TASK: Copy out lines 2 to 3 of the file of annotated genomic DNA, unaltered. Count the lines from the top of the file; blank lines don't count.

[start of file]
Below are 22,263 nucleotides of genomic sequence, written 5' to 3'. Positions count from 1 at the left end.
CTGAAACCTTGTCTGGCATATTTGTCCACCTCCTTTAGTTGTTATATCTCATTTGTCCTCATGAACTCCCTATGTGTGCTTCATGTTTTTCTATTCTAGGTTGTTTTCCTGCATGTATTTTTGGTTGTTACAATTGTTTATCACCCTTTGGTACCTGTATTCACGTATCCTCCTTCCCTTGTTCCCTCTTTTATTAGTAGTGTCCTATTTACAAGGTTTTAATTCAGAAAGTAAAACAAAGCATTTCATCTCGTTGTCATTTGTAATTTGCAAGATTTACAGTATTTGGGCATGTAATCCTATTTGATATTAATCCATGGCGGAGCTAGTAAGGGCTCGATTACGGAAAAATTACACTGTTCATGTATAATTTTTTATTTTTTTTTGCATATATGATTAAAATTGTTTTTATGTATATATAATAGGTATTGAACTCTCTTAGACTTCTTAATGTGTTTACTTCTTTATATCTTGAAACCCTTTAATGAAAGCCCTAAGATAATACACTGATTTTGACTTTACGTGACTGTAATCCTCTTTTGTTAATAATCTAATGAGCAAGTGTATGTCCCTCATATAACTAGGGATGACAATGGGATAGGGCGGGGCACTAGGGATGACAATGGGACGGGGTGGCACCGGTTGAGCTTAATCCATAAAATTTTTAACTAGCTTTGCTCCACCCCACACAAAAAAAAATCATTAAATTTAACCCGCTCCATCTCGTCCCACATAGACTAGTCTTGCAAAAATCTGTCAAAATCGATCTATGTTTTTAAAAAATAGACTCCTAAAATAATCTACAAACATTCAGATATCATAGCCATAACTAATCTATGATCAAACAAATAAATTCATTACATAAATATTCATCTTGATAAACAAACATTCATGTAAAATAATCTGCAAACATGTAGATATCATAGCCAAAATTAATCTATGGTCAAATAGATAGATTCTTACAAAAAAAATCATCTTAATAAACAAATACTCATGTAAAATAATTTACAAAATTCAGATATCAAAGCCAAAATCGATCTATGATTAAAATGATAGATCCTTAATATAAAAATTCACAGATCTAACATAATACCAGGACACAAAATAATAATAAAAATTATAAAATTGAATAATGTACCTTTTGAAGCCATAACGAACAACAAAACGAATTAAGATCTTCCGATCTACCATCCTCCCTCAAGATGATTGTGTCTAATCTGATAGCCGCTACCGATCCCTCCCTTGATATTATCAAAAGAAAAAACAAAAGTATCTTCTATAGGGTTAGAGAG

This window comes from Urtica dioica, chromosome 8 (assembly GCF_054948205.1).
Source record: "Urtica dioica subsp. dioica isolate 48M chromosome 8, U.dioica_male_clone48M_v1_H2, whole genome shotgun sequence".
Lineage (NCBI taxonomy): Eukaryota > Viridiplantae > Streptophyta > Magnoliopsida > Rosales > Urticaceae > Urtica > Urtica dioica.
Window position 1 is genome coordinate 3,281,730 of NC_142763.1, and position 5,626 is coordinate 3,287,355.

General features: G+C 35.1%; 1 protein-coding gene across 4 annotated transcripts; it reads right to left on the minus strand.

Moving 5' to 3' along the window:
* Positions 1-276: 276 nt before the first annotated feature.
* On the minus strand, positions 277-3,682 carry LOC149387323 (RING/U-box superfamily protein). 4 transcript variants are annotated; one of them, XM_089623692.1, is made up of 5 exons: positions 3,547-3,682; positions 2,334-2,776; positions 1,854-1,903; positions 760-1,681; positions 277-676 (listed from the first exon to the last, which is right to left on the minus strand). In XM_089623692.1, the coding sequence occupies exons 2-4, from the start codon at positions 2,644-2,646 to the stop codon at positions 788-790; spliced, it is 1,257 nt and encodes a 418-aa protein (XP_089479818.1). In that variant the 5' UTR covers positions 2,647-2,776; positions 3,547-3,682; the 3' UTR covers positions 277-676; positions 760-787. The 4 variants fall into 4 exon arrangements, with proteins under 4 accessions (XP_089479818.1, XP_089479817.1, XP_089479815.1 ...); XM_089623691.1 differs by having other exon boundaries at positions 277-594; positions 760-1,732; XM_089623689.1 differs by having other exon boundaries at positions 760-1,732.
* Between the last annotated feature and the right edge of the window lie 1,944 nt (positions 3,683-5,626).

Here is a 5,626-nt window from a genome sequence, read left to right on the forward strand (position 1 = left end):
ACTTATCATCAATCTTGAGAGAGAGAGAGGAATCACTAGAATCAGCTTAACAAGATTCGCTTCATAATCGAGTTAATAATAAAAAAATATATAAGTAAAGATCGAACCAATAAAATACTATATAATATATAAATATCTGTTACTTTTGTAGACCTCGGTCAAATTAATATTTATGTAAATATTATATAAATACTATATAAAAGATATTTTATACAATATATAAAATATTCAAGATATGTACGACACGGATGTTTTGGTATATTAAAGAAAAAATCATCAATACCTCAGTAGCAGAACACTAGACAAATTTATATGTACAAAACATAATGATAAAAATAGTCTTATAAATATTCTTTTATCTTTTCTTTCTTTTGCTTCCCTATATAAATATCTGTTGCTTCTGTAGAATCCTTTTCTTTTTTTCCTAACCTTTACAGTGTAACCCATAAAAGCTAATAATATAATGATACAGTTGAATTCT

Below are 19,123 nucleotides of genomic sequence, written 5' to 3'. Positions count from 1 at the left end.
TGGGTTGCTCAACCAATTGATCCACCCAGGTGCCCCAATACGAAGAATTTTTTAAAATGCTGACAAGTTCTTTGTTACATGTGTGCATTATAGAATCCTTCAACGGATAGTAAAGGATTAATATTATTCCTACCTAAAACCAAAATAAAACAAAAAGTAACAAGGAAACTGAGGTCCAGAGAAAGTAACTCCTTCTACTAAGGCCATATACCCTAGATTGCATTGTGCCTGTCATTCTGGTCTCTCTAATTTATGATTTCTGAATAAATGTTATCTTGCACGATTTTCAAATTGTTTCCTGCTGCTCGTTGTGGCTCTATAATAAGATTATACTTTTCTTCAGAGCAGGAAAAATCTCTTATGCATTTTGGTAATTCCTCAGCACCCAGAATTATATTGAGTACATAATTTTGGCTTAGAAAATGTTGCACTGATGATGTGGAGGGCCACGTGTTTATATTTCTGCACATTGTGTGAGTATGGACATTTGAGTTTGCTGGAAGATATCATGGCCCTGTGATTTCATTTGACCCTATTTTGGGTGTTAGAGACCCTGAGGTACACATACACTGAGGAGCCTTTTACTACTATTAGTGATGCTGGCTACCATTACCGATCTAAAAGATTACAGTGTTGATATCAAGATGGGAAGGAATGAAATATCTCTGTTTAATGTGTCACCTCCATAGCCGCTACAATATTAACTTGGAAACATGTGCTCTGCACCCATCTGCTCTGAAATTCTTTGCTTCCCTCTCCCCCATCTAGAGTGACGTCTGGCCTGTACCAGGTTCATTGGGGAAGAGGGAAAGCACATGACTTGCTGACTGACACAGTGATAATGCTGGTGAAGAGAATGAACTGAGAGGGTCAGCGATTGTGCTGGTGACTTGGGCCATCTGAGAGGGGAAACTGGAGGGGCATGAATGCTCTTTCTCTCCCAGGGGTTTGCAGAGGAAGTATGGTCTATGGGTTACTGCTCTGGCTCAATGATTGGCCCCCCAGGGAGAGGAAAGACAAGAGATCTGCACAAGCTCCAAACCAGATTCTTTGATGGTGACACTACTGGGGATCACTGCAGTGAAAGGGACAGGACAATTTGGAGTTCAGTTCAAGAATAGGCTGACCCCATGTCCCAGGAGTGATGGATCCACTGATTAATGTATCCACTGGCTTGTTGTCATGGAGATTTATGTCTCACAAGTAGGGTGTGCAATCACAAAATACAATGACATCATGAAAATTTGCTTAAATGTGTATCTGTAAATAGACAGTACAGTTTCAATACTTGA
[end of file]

CTGAAACCTTGTCTGGCATATTTGTCCACCTCCTTTAGTTGTTATATCTCATTTGTCCTCATGAACTCCCTATGTGTGCTTCATGTTTTTCTATTCTAGGTTGTTTTCCTGCATGTATTTTTGGTTGTTACAATTGTTTATCACCCTTTGGTACCTGTATTCACGTATCCTCCTTCCCTTGTTCCCTCTTTTATTAGTAGTGTCCTATTTACAAGGTTTTAATTCAGAAAGTAAAACAAAGCATTTCATCTCGTTGTCATTTGTAATTTGCAAGATTTACAGTATTTGGGCATGTAATCCTATTTGATATTAATCCATGGCGGAGCTAGTAAGGGCTCGATTACGGAAAAATTACACTGTTCATGTATAATTTTTTATTTTTTTTTGCATATATGATTAAAATTGTTTTTATGTATATATAATAGGTATTGAACTCTCTTAGACTTCTTAATGTGTTTACTTCTTTATATCTTGAAACCCTTTAATGAAAGCCCTAAGATAATACACTGATTTTGACTTTACGTGACTGTAATCCTCTTTTGTTAATAATCTAATGAGCAAGTGTATGTCCCTCATATAACTAGGGATGACAATGGGATAGGGCGGGGCACTAGGGATGACAATGGGACGGGGTGGCACCGGTTGAGCTTAATCCATAAAATTTTTAACTAGCTTTGCTCCACCCCACACAAAAAAAAATCATTAAATTTAACCCGCTCCATCTCGTCCCACATAGACTAGTCTTGCAAAAATCTGTCAAAATCGATCTATGTTTTTAAAAAATAGACTCCTAAAATAATCTACAAACATTCAGATATCATAGCCATAACTAATCTATGATCAAACAAATAAATTCATTACATAAATATTCATCTTGATAAACAAACATTCATGTAAAATAATCTGCAAACATGTAGATATCATAGCCAAAATTAATCTATGGTCAAATAGATAGATTCTTACAAAAAAAATCATCTTAATAAACAAATACTCATGTAAAATAATTTACAAAATTCAGATATCAAAGCCAAAATCGATCTATGATTAAAATGATAGATCCTTAATATAAAAATTCACAGATCTAACATAATACCAGGACACAAAATAATAATAAAAATTATAAAATTGAATAATGTACCTTTTGAAGCCATAACGAACAACAAAACGAATTAAGATCTTCCGATCTACCATCCTCCCTCAAGATGATTGTGTCTAATCTGATAGCCGCTACCGATCCCTCCCTTGATATTATCAAAAGAAAAAACAAAAGTATCTTCTATAGGGTTAGAGAG

This window comes from Urtica dioica, chromosome 8 (assembly GCF_054948205.1).